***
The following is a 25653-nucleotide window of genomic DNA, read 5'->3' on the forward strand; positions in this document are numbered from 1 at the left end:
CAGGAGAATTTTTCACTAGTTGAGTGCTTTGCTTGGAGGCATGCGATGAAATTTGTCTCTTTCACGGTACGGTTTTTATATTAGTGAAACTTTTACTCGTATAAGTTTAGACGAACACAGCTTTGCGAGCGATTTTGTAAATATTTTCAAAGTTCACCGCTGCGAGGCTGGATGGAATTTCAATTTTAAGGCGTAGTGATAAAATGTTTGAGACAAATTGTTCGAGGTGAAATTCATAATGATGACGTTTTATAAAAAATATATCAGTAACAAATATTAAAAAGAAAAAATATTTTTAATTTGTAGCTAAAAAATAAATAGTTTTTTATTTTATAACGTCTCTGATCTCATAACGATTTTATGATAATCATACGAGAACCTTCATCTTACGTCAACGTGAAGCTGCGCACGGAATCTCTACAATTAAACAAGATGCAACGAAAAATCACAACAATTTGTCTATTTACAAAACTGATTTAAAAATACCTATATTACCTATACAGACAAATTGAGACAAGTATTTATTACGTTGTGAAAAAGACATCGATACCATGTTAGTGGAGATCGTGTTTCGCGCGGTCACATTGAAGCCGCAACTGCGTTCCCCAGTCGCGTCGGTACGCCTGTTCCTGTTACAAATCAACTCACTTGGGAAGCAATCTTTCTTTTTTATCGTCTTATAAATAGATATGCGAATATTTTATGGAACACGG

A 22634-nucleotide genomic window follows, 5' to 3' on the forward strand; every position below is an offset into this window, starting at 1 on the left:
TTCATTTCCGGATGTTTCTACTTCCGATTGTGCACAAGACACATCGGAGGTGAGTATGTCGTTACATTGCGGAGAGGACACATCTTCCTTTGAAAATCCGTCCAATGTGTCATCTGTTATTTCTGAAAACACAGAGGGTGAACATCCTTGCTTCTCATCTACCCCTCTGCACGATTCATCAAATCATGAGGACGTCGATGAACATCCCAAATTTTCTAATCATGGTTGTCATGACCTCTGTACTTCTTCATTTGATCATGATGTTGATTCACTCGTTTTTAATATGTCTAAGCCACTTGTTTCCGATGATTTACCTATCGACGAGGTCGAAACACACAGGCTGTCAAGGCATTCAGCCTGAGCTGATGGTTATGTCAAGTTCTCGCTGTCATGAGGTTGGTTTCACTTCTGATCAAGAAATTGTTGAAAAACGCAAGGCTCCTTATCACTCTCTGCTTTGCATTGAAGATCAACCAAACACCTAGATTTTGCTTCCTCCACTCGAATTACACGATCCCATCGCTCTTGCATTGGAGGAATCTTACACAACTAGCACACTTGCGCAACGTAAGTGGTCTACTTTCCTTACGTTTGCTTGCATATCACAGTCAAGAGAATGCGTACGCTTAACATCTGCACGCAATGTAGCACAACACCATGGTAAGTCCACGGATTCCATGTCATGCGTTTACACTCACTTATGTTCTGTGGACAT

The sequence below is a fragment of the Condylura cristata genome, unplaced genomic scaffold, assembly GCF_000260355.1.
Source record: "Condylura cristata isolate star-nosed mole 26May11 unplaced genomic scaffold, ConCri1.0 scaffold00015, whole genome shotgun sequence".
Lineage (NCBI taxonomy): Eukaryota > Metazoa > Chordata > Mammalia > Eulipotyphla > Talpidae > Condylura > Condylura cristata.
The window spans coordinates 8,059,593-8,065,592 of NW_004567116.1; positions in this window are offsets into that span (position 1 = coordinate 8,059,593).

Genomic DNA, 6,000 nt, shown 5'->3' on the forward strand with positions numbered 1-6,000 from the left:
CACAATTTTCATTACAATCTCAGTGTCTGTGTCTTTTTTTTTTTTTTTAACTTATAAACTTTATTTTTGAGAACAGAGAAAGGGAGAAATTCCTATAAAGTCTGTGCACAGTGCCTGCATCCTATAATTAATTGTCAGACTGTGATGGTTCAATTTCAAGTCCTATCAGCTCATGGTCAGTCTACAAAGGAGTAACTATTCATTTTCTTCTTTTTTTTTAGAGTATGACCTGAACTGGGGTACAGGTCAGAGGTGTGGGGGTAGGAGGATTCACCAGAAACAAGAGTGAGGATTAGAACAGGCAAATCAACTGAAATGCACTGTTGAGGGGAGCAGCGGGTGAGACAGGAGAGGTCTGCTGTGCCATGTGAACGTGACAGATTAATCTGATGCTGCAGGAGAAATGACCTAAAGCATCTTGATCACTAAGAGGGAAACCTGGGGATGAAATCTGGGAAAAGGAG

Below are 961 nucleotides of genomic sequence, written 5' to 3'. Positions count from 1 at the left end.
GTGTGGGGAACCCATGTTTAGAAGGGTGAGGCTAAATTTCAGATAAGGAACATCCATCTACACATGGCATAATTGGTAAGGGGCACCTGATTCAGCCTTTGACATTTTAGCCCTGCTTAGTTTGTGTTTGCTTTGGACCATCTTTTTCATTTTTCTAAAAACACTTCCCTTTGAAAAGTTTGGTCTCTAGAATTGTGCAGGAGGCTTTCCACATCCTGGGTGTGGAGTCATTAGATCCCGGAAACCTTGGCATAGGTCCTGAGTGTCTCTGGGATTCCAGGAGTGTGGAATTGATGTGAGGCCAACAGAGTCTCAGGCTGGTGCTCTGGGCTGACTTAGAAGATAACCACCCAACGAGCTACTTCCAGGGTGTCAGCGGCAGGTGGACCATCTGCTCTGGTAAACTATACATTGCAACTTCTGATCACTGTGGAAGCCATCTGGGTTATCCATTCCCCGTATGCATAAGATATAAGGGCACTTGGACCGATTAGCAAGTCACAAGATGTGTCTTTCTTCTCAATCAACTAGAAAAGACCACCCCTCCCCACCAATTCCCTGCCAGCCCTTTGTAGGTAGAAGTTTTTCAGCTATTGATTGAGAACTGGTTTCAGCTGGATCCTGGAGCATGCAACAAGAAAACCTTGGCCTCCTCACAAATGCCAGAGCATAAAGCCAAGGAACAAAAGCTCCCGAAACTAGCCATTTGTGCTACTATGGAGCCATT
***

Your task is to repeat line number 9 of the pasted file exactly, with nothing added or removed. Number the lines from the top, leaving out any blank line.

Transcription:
Genomic DNA, 6,000 nt, shown 5'->3' on the forward strand with positions numbered 1-6,000 from the left: